“Kevin Oberlin’s deft sonnets, like the Texas chanteuse they describe, are lively and picaresque, ‘nervy’ and ‘coy,’ and they unreel their story with dazzling speed.”—Michael Collier
“In sonnets so marvelously subtle and fluid that we don’t even wake up to the fact that they are sonnets, Kevin Oberlin guides us into the life of a girl in the spotlight. These little A-list marvels of craft open up the world of a young B-list Texas jazz singer, her over-the-top mother, her venues, her agent, and her creepy fans. Oberlin makes it clear that despite the details of hotels, cell phones, poker hands, and trips to the gym, these poems are more importantly about persistence, bravery, the sweat beneath the shine, and the act of singing itself. He’s written an ars poetica, a poet’s take on a singer’s soul. There’s no chaff here, only a handful of beautiful, flexible, elastic sonnets written with natural ease.”—Molly Peacock
“No star-struck lover or dark mistress inhabits these lively sonnets but a flesh-and-blood, poker-playing Texan with a cell phone, an agent, an anxious mother, and a load of her own worries as she tries to make it in the music business. From the Star Spangled Banner at a racetrack to the warm-up for B. B. King, Spotlit Girl is a nimble character study that captures both the craziness of a performer's life and the time-stopping intimacy between a vocalist and her audience. The singer's in the spotlight, and Kevin Oberlin has the focus and the dazzle to make her shine.”—Don Bogen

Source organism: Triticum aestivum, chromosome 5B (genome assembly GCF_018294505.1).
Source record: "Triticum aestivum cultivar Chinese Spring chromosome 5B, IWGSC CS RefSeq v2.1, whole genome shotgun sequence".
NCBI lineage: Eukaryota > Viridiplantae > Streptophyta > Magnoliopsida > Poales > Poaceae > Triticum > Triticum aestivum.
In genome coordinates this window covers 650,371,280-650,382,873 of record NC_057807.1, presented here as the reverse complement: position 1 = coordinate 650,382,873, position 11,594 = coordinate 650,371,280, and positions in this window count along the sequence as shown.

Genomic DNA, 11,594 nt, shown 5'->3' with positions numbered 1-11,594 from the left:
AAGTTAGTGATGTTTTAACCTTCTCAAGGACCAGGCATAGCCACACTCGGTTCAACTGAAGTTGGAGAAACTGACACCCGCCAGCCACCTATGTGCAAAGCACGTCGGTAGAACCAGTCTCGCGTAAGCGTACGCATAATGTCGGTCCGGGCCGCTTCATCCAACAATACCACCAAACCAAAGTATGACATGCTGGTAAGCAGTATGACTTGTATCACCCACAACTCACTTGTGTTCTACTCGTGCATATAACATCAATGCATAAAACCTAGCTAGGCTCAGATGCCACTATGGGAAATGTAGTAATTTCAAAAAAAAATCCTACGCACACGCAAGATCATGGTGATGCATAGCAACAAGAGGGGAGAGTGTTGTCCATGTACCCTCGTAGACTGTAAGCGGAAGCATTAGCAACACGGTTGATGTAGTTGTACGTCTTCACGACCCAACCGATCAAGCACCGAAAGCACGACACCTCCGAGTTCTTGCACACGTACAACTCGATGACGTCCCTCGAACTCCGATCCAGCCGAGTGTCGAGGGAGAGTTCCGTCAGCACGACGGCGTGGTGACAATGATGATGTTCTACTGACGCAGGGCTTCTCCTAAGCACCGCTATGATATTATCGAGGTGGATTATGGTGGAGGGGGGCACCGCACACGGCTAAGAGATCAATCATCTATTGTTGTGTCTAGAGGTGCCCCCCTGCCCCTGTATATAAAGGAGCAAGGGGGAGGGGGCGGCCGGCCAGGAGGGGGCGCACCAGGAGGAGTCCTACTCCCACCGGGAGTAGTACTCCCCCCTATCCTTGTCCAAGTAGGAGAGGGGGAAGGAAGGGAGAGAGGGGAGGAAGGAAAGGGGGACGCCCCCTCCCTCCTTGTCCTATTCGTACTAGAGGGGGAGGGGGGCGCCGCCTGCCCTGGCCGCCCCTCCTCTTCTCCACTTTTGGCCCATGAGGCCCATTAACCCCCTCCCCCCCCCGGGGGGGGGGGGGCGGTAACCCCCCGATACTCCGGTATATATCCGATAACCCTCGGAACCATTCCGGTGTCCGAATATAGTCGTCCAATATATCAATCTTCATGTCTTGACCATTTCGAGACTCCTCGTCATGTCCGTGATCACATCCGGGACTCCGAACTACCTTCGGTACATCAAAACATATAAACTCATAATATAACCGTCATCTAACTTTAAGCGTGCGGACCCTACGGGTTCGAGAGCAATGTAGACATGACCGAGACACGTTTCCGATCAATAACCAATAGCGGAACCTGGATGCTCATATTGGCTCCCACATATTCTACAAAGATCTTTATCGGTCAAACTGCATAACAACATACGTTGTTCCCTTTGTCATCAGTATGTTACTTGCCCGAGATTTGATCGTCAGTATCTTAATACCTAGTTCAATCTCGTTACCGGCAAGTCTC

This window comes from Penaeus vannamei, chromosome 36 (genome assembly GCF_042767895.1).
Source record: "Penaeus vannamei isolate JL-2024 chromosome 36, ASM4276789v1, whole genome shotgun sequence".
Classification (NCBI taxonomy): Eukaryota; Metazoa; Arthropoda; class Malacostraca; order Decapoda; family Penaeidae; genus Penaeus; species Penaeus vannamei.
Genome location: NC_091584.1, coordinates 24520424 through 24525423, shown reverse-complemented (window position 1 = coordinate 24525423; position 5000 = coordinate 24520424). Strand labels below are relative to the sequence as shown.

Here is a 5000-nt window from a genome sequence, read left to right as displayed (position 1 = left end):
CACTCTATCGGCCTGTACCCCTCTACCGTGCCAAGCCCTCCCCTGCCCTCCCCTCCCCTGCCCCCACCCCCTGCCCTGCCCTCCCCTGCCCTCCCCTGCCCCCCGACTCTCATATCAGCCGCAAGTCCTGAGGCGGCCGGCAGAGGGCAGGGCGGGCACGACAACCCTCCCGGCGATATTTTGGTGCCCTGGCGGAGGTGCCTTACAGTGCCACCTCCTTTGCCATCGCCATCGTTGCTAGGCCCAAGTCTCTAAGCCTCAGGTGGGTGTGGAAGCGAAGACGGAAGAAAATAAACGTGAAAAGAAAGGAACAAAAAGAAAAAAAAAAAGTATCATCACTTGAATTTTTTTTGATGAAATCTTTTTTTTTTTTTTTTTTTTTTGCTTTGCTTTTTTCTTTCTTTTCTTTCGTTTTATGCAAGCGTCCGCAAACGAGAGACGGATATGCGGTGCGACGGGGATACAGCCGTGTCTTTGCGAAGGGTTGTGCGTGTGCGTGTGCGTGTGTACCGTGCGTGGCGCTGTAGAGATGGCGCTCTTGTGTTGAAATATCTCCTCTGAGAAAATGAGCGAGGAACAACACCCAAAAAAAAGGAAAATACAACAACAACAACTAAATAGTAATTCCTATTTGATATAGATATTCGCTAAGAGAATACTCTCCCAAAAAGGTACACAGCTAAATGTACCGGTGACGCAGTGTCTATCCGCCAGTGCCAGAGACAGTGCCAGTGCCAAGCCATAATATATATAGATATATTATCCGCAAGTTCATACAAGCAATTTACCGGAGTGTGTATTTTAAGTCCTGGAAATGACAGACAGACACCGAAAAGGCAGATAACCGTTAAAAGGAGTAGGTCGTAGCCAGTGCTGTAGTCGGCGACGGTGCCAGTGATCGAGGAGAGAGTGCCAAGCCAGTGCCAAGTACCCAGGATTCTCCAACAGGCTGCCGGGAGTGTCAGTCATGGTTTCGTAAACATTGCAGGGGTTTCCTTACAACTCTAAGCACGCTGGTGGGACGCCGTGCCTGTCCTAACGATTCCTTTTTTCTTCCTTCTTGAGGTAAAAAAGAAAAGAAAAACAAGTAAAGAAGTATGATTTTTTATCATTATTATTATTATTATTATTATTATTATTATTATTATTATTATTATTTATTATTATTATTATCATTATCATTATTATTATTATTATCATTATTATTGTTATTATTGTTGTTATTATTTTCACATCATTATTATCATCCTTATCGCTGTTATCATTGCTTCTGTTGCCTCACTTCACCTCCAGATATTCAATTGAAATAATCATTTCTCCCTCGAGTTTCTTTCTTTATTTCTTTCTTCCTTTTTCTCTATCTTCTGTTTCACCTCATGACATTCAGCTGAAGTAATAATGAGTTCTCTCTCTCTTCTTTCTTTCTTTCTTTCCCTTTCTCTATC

The Kent State University Press is the publishing arm of Kent State University. Our imprint is controlled by an editorial board composed of Kent faculty scholars. As a member of the Association of American University Presses, the Press is included in the select group of more than 100 university-sponsored scholarly presses, whose outstanding programs make them an important segment of the academic and publishing communities.The Press began in 1965 under the direction of Howard Allen and published in the University faculty strengths in literary criticism. In 1972 Paul Rohmann became the Press’s second director and expanded the Press’s publishing program to include regional studies and ethnomusicology. In 1985 historian John Hubbell assumed the directorship and grew the staff and publishing program to include widely regarded lists in Civil War and Ohio history. Today, under director Will Underwood, the Press annually publishes two journals and 35 titles in history, literature, and regional studies that further knowledge of the humanities and preserve and promote a literate society.